George Washington Papers

From George Washington to Robert Dick, 22 December 1788

To Robert Dick

Mount Vernon December 22d 88


I have received your letter of the 8th Inst. and shall answer your several quœries with as much precision as the nature of the subject will admit in giving a general idea of the matter.

The great body of my lands in the western Country lay on the River called the Great Kanawa not far from its confluence with the Oh[i]o—I have also a tract of about 10,000 Acres laying on the Ohio between the Mouth of the great and Little Kanawa Rivers, and about 10 miles below the Settlement on the Muskingum1—All these lands are of a very excellent quality, being what are called bottoms or intervals the soil of which is perhaps, equal to almost any [I] know. The price of these lands, if sold, would depend much upon the terms of payment, and I am not inclined to sell them in seperate parcels unless they could be so laid off in such a manner as would prevent the injuring any part or lessen[in]g its value by the division. The terms upon which I am willing to leave them are to permit the settler to live three years upon the land free from Rent, and after that time shall require one third part of whatever is raised upon the Land (which I am informed is customary in that Country) or £5 per hundred Acres annually if payment is made in Cash. The latter mode of payment would be much the most agreeable to me, and I should suppose must be more advantageous to the settler than the former, for a man of any industry can certainly make more than £15 from 100 Acres of that land. The leases may run from 10 to 20 years—Markets, I should imagine would readily be found at the settlement on the Muskingum, or in the vicinity of the land, to take the produce off the farmers hands; the surplussage of the produce, after reserving sufficient to support the inhabitants in that Country, must be transported by persons who attend particularly to that business. The most convenient landing place for foreigners who are desireous of going into that Country is at Alexandria or George Town upon the Potomack River which will, probably, in a short time be rendered navigable water on the western side of the Allegany mountains is but about 30 miles of land carriage, so that through this channel persons and effects may be water borne to any part of the western country, except the 30 miles of land carriage above mentioned.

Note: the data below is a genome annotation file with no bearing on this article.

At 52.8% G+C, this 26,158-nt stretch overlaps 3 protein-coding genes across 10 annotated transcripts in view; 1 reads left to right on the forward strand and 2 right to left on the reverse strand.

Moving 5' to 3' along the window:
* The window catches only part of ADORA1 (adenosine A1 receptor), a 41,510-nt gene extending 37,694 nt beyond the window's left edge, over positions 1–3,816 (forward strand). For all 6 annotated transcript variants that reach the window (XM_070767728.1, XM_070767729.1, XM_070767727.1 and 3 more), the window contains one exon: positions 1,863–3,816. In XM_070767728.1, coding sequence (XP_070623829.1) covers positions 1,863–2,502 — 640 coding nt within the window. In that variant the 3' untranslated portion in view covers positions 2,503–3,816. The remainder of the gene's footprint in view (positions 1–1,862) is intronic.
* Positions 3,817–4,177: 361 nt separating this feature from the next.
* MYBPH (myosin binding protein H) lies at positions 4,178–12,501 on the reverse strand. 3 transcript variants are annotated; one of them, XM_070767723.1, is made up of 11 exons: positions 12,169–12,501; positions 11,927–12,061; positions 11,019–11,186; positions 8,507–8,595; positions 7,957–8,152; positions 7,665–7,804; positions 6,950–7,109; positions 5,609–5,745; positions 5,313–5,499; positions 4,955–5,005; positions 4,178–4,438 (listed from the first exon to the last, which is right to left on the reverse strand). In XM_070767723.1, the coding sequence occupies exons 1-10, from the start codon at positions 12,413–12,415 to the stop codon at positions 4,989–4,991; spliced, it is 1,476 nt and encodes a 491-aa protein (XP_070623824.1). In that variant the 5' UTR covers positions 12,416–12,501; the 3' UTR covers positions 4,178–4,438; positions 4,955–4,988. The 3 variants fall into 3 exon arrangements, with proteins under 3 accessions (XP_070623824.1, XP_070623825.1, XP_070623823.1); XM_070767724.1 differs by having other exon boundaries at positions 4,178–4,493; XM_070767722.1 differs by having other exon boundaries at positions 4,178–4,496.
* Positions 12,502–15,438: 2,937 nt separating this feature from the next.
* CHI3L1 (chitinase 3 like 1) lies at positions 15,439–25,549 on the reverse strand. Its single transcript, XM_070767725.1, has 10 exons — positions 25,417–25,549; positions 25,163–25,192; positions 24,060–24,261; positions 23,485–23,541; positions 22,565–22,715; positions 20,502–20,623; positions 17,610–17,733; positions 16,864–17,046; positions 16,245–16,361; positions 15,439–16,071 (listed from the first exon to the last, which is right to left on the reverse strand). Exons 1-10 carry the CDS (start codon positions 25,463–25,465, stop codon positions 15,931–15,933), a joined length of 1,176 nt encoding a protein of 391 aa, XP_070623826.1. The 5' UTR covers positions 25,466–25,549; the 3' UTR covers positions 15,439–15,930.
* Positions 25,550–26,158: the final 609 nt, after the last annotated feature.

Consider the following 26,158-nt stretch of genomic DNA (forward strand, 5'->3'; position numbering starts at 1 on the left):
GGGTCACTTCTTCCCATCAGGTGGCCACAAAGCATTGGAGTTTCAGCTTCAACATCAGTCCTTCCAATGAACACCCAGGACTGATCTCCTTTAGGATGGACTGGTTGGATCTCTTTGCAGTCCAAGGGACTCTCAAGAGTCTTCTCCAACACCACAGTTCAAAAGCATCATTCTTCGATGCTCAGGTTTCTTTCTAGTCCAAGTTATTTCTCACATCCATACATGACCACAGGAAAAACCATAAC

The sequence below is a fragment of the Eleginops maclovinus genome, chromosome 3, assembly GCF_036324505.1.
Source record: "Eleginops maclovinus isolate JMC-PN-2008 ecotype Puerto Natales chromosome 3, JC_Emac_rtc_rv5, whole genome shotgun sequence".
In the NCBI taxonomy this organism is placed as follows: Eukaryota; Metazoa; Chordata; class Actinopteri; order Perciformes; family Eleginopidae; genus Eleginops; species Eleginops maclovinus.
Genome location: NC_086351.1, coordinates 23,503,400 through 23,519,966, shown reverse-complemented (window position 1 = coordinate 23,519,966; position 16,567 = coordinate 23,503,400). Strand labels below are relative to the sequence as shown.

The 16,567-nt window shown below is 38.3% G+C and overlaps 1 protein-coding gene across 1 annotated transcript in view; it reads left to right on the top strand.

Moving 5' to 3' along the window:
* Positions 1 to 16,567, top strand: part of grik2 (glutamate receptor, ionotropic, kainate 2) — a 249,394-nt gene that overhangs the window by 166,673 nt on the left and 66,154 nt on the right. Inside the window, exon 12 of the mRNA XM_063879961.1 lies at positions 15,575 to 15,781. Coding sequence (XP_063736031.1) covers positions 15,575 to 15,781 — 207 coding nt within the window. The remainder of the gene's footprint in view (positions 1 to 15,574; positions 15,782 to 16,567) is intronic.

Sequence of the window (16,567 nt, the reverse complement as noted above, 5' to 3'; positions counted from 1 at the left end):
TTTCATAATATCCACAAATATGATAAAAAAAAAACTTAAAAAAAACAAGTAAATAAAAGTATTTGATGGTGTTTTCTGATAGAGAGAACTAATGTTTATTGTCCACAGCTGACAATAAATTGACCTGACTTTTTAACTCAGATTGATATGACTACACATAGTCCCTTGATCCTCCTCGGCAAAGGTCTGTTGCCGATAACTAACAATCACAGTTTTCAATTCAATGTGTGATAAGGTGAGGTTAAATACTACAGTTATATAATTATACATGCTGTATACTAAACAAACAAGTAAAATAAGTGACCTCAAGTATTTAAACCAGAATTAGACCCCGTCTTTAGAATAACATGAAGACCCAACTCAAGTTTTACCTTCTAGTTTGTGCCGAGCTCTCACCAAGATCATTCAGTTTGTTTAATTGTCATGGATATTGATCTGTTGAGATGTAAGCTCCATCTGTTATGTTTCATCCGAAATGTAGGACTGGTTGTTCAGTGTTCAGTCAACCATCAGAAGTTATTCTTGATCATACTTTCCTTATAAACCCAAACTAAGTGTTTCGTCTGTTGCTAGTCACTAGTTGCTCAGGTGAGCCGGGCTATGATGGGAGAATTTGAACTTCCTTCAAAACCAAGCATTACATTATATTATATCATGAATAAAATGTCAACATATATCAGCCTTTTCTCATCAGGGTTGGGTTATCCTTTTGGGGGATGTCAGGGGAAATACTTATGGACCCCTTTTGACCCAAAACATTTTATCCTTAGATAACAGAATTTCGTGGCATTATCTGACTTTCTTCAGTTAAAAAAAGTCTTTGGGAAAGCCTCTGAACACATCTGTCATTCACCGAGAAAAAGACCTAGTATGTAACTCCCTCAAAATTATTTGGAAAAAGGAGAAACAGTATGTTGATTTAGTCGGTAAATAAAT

My lands on this side the Allegany Mountains are, I believe, all occupied, or if any part of them is untenanted it is to small to draw the attention of immigrants. I am Sir, Yr most Obedt Servant

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